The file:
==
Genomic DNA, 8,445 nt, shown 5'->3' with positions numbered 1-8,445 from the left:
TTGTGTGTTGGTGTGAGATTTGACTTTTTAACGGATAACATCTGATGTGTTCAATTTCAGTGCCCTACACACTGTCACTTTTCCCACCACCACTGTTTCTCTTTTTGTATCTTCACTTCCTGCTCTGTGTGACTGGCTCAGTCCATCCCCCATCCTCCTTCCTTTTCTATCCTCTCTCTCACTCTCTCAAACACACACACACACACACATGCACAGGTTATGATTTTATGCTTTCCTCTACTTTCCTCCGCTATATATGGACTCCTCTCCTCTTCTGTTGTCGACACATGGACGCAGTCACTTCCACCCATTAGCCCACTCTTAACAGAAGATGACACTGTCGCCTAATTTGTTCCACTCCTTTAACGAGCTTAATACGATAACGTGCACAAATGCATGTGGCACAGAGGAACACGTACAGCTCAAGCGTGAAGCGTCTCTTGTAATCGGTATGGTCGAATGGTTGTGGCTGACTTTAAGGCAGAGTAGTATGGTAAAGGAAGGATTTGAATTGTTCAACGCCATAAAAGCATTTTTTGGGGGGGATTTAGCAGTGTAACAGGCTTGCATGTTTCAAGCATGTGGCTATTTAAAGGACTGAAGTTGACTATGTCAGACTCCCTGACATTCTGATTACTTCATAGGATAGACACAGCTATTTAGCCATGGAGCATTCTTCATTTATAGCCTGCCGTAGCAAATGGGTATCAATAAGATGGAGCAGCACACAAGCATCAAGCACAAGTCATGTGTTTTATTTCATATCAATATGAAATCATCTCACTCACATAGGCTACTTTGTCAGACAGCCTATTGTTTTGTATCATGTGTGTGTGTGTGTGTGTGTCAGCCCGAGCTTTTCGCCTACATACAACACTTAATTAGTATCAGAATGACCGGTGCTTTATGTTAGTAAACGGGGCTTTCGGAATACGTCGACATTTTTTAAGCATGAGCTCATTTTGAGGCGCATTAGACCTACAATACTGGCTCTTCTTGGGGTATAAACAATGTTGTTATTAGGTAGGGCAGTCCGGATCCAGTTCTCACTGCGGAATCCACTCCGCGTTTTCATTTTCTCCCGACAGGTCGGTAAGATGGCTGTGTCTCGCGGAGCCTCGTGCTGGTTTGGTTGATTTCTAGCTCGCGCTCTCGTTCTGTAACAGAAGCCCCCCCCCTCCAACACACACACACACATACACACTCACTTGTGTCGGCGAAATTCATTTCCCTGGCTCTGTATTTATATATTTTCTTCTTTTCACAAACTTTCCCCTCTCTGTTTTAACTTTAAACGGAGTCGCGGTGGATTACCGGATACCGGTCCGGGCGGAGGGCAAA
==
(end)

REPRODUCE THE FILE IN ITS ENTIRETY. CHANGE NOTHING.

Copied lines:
Genomic DNA, 8,445 nt, shown 5'->3' with positions numbered 1-8,445 from the left:
TTGTGTGTTGGTGTGAGATTTGACTTTTTAACGGATAACATCTGATGTGTTCAATTTCAGTGCCCTACACACTGTCACTTTTCCCACCACCACTGTTTCTCTTTTTGTATCTTCACTTCCTGCTCTGTGTGACTGGCTCAGTCCATCCCCCATCCTCCTTCCTTTTCTATCCTCTCTCTCACTCTCTCAAACACACACACACACACACATGCACAGGTTATGATTTTATGCTTTCCTCTACTTTCCTCCGCTATATATGGACTCCTCTCCTCTTCTGTTGTCGACACATGGACGCAGTCACTTCCACCCATTAGCCCACTCTTAACAGAAGATGACACTGTCGCCTAATTTGTTCCACTCCTTTAACGAGCTTAATACGATAACGTGCACAAATGCATGTGGCACAGAGGAACACGTACAGCTCAAGCGTGAAGCGTCTCTTGTAATCGGTATGGTCGAATGGTTGTGGCTGACTTTAAGGCAGAGTAGTATGGTAAAGGAAGGATTTGAATTGTTCAACGCCATAAAAGCATTTTTTGGGGGGGATTTAGCAGTGTAACAGGCTTGCATGTTTCAAGCATGTGGCTATTTAAAGGACTGAAGTTGACTATGTCAGACTCCCTGACATTCTGATTACTTCATAGGATAGACACAGCTATTTAGCCATGGAGCATTCTTCATTTATAGCCTGCCGTAGCAAATGGGTATCAATAAGATGGAGCAGCACACAAGCATCAAGCACAAGTCATGTGTTTTATTTCATATCAATATGAAATCATCTCACTCACATAGGCTACTTTGTCAGACAGCCTATTGTTTTGTATCATGTGTGTGTGTGTGTGTGTGTCAGCCCGAGCTTTTCGCCTACATACAACACTTAATTAGTATCAGAATGACCGGTGCTTTATGTTAGTAAACGGGGCTTTCGGAATACGTCGACATTTTTTAAGCATGAGCTCATTTTGAGGCGCATTAGACCTACAATACTGGCTCTTCTTGGGGTATAAACAATGTTGTTATTAGGTAGGGCAGTCCGGATCCAGTTCTCACTGCGGAATCCACTCCGCGTTTTCATTTTCTCCCGACAGGTCGGTAAGATGGCTGTGTCTCGCGGAGCCTCGTGCTGGTTTGGTTGATTTCTAGCTCGCGCTCTCGTTCTGTAACAGAAGCCCCCCCCCTCCAACACACACACACACATACACACTCACTTGTGTCGGCGAAATTCATTTCCCTGGCTCTGTATTTATATATTTTCTTCTTTTCACAAACTTTCCCCTCTCTGTTTTAACTTTAAACGGAGTCGCGGTGGATTACCGGATACCGGTCCGGGCGGAGGGCAAA